Tuesday’s elections should give serious pause to congressional Republicans considering a measure to repeal a key Affordable Care Act component — the requirement to have health insurance.
In Maine, voters signaled support for the 2010 landmark health reform law by resoundingly approving a ballot measure to expand the Medicaid program. While many states (including Minnesota) have already taken advantage of the ACA’s federal funding assistance to cover more people through this medical assistance program, Maine was one of 19 that hadn’t.
Virginia is one of the remaining states yet to take action. But Democrats’ gubernatorial victory and gains in Virginia’s legislature this week are expected to fuel a push to cover thousands more on Medicaid.
It is frustrating after this wave of support for coverage expansion to watch Republicans seriously weigh a repeal of the federal mandate, a move that would roll back the ACA’s coverage gains. GOP leaders are considering including a repeal in their sweeping tax reform proposals.
Killing off the mandate is not in the legislation yet, though President Donald Trump has called for its inclusion. Among the reasons: It would strike a blow against Obamacare and also provide savings to offset the costs of the party’s deep corporate and estate tax cuts.
But the trade-off is unacceptable. Thirteen million more Americans would be uninsured by 2027 than under the current law, according to a Congressional Budget Office report released Wednesday. Insurance premiums would increase by about 10 percent annually over the same time period for those who buy on the individual market, meaning they don’t get coverage through their jobs or a public medical program such as Medicare.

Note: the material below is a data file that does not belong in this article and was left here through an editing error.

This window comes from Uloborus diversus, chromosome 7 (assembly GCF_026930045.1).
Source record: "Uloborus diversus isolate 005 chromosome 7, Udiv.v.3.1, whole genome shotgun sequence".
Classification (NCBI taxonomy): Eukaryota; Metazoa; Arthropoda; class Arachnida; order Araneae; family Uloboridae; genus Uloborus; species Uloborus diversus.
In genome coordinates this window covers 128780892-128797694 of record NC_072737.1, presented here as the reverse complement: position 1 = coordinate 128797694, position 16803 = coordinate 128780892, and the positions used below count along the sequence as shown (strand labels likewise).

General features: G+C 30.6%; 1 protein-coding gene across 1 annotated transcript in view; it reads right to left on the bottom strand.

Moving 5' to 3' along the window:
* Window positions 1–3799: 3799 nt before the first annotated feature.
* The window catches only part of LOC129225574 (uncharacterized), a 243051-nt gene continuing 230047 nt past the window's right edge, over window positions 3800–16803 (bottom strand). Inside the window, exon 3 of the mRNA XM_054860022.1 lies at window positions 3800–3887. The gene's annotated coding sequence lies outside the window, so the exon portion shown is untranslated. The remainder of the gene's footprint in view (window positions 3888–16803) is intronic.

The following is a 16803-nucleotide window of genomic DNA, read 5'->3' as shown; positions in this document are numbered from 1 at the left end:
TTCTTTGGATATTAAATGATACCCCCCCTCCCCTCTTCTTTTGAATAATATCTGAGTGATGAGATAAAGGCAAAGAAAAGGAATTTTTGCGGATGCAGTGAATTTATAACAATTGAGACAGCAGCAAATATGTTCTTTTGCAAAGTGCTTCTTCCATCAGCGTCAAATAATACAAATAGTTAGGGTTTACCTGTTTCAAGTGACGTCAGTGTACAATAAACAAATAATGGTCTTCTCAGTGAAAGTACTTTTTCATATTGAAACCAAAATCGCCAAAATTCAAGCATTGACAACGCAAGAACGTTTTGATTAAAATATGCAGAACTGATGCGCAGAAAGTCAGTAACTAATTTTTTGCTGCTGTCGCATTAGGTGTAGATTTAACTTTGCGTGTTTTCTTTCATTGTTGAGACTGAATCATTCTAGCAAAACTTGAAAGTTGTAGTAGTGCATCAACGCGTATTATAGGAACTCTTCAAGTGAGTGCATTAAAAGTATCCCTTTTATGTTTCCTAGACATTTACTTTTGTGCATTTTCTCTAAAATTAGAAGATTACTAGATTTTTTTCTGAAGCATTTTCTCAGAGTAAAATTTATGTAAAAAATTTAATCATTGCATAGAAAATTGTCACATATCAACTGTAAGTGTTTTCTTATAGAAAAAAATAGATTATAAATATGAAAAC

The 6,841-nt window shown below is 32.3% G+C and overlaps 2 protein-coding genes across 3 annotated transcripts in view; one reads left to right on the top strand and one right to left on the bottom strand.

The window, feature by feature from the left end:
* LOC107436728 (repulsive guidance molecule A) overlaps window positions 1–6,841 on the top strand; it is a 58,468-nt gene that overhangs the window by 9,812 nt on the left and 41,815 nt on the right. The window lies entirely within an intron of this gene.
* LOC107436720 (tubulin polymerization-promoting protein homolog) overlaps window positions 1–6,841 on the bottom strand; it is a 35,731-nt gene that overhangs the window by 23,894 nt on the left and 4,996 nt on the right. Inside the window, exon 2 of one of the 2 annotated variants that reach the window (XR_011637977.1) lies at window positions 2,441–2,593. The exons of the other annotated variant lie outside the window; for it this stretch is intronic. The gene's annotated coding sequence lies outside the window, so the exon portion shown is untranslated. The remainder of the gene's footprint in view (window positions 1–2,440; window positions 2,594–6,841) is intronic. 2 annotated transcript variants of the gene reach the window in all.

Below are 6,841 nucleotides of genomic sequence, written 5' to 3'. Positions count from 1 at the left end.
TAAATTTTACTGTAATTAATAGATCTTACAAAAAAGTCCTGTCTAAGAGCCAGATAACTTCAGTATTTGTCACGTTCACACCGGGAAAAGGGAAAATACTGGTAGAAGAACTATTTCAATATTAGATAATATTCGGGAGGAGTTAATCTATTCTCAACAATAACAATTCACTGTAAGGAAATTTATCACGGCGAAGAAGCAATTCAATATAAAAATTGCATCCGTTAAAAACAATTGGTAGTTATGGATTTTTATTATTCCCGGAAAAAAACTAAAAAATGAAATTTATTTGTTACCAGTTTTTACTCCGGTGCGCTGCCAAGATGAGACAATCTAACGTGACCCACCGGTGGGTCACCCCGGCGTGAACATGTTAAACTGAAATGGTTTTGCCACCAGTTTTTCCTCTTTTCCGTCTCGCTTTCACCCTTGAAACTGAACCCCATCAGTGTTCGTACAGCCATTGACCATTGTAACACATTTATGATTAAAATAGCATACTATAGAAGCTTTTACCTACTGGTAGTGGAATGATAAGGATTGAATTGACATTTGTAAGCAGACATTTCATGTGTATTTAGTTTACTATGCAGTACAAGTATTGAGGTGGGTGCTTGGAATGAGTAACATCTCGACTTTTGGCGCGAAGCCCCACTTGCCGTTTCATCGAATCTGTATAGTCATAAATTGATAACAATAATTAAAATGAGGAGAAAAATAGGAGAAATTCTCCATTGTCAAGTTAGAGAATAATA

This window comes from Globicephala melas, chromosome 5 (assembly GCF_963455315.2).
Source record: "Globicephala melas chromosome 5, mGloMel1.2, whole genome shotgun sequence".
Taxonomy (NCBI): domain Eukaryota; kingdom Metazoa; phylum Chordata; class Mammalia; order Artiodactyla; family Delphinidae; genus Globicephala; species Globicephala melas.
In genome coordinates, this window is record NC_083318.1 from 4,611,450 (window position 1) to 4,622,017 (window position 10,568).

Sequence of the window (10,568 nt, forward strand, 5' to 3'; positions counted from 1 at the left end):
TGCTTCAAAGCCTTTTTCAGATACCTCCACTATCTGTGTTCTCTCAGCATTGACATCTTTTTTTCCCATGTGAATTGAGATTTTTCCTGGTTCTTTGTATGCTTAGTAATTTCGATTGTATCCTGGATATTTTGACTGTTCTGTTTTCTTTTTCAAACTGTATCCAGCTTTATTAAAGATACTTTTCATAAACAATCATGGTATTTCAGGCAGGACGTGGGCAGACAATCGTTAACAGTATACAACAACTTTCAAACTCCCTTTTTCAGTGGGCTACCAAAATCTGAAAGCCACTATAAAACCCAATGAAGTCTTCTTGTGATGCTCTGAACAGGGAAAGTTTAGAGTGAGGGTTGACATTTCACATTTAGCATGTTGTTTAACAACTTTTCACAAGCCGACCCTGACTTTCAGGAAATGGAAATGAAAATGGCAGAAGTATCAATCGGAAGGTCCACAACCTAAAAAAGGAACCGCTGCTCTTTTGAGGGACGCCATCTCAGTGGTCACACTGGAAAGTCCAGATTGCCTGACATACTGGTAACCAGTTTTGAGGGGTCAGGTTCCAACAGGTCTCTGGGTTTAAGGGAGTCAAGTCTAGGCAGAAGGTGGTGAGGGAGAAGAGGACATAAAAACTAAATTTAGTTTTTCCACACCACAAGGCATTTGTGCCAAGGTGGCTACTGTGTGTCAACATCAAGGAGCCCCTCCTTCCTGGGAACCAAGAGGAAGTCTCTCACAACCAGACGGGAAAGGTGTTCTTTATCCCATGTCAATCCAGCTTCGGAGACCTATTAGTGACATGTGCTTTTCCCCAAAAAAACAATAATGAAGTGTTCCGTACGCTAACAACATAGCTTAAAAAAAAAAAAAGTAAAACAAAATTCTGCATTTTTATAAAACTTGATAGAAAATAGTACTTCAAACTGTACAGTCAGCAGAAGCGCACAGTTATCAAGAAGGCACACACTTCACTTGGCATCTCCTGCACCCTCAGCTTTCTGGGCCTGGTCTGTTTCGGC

The savings that Republicans seek would come because the mandate causes some people who might go without insurance to buy it. If it’s no longer against the law to be uninsured, fewer people would tap into the new assistance the ACA provides to reduce monthly premium costs, and the federal government would spend less on these consumer subsidies.
Without the mandate, fewer people would also inquire about their eligibility for Medicaid — which covers the poor, the elderly and the disabled. Therefore, the costs of this program would go down.
In total, the CBO estimates $338 billion in savings over the next decade from repeal. But to be clear, these funds wouldn’t be directly applied to paying down the nation’s long-term debt. Instead, the money would go toward offsetting the cost of a rushed and controversial tax plan.
The coverage requirement has been part of bipartisan health reform plans for decades. The reason: It prevents so-called “free riders” from going without coverage and passing along the costs of their care — which they will inevitably need — to those who do have insurance. Public policy should drive, not discourage, individual responsibility.
Leave the mandate in place.